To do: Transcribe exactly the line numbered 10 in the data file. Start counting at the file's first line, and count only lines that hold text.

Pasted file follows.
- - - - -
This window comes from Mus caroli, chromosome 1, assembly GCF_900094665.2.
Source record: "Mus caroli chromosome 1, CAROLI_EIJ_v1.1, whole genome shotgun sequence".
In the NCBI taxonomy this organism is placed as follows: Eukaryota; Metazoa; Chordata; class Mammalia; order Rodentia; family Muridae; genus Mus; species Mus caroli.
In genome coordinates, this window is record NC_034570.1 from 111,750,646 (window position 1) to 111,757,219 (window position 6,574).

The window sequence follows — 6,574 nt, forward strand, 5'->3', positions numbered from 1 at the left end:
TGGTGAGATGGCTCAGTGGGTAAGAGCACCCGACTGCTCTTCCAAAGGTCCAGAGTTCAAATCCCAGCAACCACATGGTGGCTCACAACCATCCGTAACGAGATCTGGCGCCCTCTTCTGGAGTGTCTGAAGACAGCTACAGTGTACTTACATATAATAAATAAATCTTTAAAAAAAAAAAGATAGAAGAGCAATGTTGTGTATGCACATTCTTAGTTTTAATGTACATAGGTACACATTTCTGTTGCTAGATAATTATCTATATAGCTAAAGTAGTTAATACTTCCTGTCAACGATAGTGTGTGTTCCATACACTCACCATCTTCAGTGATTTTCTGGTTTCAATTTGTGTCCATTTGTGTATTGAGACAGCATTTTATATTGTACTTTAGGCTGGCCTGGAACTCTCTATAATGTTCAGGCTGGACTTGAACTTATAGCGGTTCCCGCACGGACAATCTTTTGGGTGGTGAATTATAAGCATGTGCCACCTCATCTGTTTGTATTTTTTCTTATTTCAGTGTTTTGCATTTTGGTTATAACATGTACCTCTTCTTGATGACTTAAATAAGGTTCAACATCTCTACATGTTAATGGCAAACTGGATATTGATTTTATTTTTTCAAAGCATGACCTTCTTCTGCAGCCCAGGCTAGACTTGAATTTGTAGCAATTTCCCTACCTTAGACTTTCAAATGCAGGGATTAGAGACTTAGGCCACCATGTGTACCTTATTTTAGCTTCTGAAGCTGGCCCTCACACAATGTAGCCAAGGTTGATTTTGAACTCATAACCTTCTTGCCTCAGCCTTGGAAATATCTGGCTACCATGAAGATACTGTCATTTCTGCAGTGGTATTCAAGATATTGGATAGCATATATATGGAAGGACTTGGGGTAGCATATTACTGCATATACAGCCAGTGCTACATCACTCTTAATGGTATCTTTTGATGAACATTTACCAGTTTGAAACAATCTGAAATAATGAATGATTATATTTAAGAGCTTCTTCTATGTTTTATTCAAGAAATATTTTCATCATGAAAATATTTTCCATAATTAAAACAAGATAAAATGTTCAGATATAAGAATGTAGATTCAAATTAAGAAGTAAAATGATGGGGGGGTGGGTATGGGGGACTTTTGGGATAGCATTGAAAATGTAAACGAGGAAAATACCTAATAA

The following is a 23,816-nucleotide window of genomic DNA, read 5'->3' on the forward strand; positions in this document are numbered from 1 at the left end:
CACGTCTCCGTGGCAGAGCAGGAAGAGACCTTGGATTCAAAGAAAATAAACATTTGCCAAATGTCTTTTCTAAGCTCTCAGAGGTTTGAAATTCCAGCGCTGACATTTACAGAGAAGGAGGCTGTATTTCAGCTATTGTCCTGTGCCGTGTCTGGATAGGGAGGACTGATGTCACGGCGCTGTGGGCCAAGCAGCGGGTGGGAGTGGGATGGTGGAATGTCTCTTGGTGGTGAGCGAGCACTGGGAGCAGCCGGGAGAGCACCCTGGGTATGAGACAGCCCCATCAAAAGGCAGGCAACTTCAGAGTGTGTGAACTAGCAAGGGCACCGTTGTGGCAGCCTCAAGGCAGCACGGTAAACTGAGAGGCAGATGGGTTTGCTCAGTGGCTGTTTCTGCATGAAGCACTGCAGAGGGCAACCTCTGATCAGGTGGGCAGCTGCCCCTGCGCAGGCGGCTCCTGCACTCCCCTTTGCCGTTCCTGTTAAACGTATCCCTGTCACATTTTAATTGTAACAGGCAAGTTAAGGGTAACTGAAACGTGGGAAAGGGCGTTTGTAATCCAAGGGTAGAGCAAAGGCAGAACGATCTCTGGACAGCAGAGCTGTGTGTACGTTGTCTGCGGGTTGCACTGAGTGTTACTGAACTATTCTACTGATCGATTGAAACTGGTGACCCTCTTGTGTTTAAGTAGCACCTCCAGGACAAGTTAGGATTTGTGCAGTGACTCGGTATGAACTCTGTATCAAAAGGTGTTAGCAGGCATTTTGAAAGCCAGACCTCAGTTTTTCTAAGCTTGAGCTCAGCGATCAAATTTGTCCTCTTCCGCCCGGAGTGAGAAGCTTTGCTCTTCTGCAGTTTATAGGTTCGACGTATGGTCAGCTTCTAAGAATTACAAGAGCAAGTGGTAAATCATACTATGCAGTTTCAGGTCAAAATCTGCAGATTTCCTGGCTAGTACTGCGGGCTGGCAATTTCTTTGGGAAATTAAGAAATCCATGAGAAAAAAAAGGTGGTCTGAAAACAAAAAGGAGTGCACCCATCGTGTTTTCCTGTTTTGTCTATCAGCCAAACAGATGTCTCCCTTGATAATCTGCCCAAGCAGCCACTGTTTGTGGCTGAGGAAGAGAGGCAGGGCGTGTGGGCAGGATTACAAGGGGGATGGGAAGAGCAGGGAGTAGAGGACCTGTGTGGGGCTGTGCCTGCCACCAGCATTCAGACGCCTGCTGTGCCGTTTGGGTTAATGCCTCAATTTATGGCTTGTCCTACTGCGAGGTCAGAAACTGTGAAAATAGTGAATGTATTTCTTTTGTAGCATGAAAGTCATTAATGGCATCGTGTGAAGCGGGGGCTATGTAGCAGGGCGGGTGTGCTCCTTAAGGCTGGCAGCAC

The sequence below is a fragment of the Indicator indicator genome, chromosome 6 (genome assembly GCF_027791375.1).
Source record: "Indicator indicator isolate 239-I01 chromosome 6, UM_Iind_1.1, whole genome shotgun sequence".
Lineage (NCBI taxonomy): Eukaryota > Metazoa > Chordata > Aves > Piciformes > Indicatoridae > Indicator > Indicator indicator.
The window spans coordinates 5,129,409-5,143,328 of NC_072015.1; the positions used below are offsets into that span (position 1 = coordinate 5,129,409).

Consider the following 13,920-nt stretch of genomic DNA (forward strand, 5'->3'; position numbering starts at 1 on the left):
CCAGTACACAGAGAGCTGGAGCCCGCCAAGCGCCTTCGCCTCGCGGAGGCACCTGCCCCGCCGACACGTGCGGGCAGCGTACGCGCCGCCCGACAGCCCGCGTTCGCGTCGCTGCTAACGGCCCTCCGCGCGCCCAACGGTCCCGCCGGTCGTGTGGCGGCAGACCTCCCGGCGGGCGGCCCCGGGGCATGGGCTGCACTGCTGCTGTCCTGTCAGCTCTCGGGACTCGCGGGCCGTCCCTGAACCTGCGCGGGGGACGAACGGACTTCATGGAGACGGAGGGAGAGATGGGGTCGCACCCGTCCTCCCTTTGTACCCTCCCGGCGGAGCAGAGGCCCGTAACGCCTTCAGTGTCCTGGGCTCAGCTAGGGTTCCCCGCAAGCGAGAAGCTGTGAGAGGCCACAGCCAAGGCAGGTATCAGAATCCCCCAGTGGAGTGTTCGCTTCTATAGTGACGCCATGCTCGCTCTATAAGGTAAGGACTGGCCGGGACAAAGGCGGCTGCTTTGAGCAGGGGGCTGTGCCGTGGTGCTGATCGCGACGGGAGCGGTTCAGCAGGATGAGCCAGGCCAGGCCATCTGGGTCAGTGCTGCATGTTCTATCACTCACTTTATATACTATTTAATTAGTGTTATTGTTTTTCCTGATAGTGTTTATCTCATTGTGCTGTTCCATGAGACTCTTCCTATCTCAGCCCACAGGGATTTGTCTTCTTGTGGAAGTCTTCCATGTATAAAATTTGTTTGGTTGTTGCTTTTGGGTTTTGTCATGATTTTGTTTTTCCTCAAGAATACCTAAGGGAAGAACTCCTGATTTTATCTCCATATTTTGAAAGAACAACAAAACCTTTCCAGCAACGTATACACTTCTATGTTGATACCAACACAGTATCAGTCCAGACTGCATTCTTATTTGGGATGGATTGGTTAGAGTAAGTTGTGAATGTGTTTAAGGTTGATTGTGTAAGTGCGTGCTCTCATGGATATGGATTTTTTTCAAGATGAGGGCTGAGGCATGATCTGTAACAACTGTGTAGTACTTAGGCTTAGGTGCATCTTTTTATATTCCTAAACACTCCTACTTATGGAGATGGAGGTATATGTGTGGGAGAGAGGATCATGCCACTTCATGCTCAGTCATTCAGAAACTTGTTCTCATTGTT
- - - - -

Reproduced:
Source record: "Indicator indicator isolate 239-I01 chromosome 6, UM_Iind_1.1, whole genome shotgun sequence".